---- — WEST BLOOMFIELD (AP) — Thousands of Michigan residents with family ties to war-torn Syria are worrying about the fate of their loved ones. Many are giving aid, and some are putting their own lives at risk to help the people of their ancestral homeland.
West Bloomfield resident Dr. Ammar Sukari, 37, said he tried to persuade his father to leave Aleppo in northwestern Syria, but the 68-year-old said he'd rather die than leave the family home. On Dec. 29, the retired elementary school principal was shot to death by a sniper as he walked toward an army checkpoint.
"My dad is just one story out of more than 60,000 stories," Ammar Sukari said, referring to Syrians killed in the two-yearlong conflict. "But when it happens to a family member, you really feel it."
Syrian-Americans nationwide have sent millions of dollars of aid and have tried to assert political pressure. In Michigan, many Syrian-Americans, including about 50 doctors, have traveled there and to neighboring countries to care for patients or to deliver supplies, according to the Detroit Free Press.
About 10,000 people of Syrian heritage live in Michigan, a third of them born in Syria, according to the U.S. Census Bureau.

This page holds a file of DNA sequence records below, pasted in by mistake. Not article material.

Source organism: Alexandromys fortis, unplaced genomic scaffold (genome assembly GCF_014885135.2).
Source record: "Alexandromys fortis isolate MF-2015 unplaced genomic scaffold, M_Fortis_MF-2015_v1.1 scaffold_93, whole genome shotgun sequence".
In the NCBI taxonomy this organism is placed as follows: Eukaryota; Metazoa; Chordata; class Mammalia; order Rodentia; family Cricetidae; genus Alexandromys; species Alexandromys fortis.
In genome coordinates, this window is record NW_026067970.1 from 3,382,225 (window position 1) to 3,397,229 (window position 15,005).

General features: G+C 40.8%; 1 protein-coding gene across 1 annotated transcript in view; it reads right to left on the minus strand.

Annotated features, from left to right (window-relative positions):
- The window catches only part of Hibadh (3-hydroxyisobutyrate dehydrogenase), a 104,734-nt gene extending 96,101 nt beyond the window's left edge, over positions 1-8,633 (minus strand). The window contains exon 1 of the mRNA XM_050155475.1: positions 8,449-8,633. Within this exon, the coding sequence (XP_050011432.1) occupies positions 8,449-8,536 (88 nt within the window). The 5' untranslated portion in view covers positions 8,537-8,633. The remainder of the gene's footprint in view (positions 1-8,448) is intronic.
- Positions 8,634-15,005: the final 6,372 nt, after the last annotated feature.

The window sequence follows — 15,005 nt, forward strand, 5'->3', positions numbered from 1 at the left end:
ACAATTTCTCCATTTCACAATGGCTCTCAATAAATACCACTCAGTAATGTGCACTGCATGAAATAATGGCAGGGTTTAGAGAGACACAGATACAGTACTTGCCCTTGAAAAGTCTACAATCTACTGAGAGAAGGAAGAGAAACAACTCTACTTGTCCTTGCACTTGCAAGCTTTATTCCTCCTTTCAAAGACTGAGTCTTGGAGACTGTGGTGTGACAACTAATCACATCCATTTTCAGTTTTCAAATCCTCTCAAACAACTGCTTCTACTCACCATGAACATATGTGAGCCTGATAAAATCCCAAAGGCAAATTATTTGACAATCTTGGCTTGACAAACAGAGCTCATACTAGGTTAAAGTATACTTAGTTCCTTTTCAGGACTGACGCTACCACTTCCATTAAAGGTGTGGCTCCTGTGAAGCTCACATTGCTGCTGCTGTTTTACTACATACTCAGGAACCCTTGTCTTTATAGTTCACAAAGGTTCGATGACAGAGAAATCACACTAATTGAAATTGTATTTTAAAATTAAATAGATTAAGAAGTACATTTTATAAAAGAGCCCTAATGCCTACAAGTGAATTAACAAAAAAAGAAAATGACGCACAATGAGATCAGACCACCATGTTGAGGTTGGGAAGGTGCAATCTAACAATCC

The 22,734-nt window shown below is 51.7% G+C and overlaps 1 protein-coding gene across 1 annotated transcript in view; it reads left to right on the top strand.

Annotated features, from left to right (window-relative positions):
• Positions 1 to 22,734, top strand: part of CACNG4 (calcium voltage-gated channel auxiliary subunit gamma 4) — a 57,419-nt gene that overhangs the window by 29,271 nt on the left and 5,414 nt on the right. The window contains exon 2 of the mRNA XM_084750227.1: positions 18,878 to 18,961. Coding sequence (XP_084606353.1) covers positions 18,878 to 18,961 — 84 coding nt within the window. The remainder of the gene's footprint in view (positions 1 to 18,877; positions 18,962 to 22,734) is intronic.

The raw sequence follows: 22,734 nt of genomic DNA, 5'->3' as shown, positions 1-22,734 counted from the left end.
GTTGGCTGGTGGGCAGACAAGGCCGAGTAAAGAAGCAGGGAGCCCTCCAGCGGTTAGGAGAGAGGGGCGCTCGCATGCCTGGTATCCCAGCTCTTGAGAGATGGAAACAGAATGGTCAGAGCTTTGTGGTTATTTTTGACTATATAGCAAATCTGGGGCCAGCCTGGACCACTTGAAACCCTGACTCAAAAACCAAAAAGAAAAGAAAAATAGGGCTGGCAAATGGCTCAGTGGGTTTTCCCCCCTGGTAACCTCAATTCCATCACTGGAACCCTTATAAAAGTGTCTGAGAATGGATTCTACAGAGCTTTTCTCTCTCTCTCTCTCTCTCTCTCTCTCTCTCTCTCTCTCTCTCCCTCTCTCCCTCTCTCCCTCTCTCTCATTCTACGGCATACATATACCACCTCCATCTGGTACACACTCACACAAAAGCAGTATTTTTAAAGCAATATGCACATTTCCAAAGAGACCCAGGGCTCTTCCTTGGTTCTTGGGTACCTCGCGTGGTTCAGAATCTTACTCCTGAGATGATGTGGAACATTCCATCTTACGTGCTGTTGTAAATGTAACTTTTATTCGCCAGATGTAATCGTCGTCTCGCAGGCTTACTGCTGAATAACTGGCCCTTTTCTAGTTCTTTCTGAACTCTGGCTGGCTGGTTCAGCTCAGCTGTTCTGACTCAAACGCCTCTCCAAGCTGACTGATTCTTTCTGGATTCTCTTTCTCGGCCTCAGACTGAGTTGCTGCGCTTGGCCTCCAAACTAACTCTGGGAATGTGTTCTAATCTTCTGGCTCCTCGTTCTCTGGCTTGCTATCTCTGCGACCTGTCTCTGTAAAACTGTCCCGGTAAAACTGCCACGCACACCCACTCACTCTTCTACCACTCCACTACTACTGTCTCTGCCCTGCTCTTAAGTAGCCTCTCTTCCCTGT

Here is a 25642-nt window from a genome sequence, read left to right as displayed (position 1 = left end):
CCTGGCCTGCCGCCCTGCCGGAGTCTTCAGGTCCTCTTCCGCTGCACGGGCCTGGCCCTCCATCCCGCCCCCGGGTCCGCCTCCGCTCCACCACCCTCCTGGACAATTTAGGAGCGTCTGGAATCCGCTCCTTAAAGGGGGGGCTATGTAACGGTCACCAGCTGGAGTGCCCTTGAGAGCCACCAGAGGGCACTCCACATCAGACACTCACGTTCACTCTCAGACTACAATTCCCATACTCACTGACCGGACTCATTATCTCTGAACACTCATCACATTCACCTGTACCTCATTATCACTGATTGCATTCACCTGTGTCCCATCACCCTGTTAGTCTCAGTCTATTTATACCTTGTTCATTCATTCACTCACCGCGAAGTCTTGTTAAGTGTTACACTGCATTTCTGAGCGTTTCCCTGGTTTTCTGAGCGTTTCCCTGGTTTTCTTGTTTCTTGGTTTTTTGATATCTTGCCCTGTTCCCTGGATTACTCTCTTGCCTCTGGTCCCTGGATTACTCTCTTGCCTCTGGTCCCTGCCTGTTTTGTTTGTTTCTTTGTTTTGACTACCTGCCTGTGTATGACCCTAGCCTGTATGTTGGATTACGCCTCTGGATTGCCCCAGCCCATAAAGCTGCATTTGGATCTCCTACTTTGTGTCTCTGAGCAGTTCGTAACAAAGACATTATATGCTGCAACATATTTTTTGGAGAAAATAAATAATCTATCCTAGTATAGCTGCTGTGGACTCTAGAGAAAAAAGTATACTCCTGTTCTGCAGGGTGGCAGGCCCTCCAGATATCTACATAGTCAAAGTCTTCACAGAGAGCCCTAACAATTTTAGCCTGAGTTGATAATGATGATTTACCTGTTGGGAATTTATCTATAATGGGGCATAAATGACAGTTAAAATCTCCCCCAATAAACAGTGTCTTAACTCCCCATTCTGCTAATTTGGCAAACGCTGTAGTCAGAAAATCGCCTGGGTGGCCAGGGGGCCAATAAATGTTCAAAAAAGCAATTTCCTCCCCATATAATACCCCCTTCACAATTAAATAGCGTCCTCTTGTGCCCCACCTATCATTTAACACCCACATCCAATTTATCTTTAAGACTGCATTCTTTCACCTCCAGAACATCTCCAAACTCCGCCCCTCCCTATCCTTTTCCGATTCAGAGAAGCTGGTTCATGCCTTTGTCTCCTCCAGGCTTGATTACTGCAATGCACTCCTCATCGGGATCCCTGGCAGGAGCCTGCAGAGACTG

Yahya Basha, 65, of West Bloomfield, has been working to end the rule of Syrian President Bashar Assad.
"He's terrorizing his own people," Basha said. "I never thought it would be this bad or horrible."
Basha said he met with National Security Council officials in November along with other Syrian-Americans. He said he wants President Barack Obama and the U.S. government to further its support for the Syrian opposition.
"We trust the heart of the president," Basha said. But, "we need him to act. Make it more of a priority."
Muna Jondy, 37, president of the Flint-based United for a Free Syria and a member of the Syrian National Council, said she doesn't support putting U.S. troops on the ground but said that "we do need to arm the Free Syrian Army."
Abdullah Aldahhan, a 24-year-old medical student from Detroit, was participating in a relief mission in Syria when he came under fire from a convoy of government army tanks near the city of Ariha.
"You could see the top of the tank (gun turret) spin around and fire at us," Aldahhan said of the December incident. He said he has been on two relief missions and plans to make a third.
"We had so many close calls," he said. "But we have to help. The Syrians feel like they've been rejected by the whole world, that no one is caring or helping."